Google Tracking Customers Regardless Of Privacy Settings

Donna Miller
August 18, 2018

The Electronic Privacy Information Center says in the letter to the FTC that Google's recording of time-stamped location data - even after users have turned off a setting called Location History - "clearly violates" the 2011 settlement.

Though Google originally said its help page was clear and correct, the updated page now clarifies that turning off the setting can still allow location data to be stored in apps like Search and Maps.

Location History already stored inside your phone can be deleted by removing each individual entry found on the "My Activity" page.

The findings suggest that some Google apps, namely Google Maps, automatically store time-stamped location data from users.

Worldwide, this privacy breach affects over 2 billion Android and iPhone devices that run Google services such as the Google search-engine, Google Maps or Android's Google operating system.

The change appeared to have been made to Google's website midday Thursday.

These changes to language are irrelevant to the main argument. Because it is worth a lot of money to Google. Tracking location provides valuable data to sell to advertisers who can specify that they want ads to be targeted to people who live in or have visited highly specific locations.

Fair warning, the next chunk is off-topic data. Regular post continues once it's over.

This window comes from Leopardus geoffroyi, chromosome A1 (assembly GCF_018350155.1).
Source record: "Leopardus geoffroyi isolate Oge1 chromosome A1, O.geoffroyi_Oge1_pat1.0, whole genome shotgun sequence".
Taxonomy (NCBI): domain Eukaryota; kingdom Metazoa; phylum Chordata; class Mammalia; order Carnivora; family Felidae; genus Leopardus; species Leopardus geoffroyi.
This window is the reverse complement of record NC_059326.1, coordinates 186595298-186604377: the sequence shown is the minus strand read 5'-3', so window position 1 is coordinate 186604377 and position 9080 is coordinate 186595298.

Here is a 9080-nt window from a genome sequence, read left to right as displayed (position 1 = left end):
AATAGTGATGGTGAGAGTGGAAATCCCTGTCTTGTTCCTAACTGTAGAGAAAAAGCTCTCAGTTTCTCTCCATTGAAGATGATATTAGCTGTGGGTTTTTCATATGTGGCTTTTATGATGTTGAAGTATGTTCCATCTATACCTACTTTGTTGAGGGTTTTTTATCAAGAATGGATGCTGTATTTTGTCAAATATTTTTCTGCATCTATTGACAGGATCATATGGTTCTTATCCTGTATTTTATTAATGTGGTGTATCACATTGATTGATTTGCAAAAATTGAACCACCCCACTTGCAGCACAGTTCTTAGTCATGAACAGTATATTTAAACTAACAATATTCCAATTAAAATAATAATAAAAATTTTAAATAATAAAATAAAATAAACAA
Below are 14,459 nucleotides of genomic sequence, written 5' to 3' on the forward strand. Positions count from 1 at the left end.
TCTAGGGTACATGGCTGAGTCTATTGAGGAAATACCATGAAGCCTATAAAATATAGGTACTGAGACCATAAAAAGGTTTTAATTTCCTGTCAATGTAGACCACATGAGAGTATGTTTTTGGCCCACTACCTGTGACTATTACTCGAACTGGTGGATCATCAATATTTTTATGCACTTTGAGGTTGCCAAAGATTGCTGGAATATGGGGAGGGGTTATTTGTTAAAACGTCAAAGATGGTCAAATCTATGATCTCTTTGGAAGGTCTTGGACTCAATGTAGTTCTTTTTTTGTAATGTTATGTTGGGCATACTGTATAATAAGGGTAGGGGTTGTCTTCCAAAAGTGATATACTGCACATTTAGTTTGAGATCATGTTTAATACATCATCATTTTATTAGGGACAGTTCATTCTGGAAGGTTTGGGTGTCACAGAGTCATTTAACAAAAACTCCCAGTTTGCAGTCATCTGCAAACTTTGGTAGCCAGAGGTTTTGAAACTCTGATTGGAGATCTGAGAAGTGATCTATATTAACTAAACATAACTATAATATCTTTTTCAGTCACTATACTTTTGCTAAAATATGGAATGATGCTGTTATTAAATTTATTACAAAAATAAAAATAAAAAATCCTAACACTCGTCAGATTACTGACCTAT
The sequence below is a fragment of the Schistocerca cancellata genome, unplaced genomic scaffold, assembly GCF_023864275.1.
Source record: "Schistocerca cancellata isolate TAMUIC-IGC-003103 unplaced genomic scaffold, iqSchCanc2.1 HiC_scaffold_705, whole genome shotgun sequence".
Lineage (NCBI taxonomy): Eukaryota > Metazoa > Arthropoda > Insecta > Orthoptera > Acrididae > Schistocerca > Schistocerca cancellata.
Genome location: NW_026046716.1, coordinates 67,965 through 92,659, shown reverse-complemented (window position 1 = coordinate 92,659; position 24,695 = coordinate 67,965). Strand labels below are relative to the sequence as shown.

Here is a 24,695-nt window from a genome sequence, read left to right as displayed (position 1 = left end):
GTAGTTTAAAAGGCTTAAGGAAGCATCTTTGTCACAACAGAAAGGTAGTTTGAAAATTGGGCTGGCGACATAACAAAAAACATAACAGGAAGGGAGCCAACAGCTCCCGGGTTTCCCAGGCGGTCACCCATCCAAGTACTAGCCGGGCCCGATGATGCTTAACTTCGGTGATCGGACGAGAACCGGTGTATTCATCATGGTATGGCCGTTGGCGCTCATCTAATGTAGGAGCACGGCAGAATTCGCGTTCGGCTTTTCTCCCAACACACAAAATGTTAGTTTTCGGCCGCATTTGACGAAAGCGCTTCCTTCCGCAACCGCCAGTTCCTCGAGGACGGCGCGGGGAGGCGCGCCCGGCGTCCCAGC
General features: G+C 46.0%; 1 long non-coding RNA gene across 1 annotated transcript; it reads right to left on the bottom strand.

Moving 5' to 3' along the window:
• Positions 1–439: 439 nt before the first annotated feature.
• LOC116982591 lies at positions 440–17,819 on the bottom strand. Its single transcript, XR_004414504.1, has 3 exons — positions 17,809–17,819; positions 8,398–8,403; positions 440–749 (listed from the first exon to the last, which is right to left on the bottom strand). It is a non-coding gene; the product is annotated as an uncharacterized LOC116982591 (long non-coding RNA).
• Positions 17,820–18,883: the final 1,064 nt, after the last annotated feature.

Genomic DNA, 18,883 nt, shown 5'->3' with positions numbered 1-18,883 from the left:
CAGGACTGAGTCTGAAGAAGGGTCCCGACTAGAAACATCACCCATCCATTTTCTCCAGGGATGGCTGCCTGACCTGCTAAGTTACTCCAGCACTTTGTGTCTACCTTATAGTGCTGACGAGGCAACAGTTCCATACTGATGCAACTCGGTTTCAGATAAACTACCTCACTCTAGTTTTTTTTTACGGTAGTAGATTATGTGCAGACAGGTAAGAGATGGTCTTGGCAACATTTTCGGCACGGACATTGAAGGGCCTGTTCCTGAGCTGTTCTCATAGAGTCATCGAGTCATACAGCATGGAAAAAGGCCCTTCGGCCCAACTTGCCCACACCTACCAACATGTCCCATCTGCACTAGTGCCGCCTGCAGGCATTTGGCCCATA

While your location history is paused, some services still store your location data.

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That option is included - for now at least - in the "Web and App Activity" option.

The search giant revised a help page that erroneously described how its "Location History" setting works.

There are a number of different ways that Google may use location to improve people's experience, including Location History, Web and App Activity, and through device-level Location Services.

A year later, Google was fined $22.5 million for breaking the agreement after it served some users of Apple's Safari browser so-called tracking cookies in violation of settings that were meant to prevent that.

Google has not changed its location-tracking practices since the investigation was published.

Earlier this week, a report from Associated Press highlighted how Google continues to track the location of iOS users despite them turning off location history.

As to why it made those changes at all, it has nothing to do with user frustration and everything to do with an inevitable investigation by the United States government's Federal Trade Commission (FTC) and possibly huge fines under European data protection legislation.

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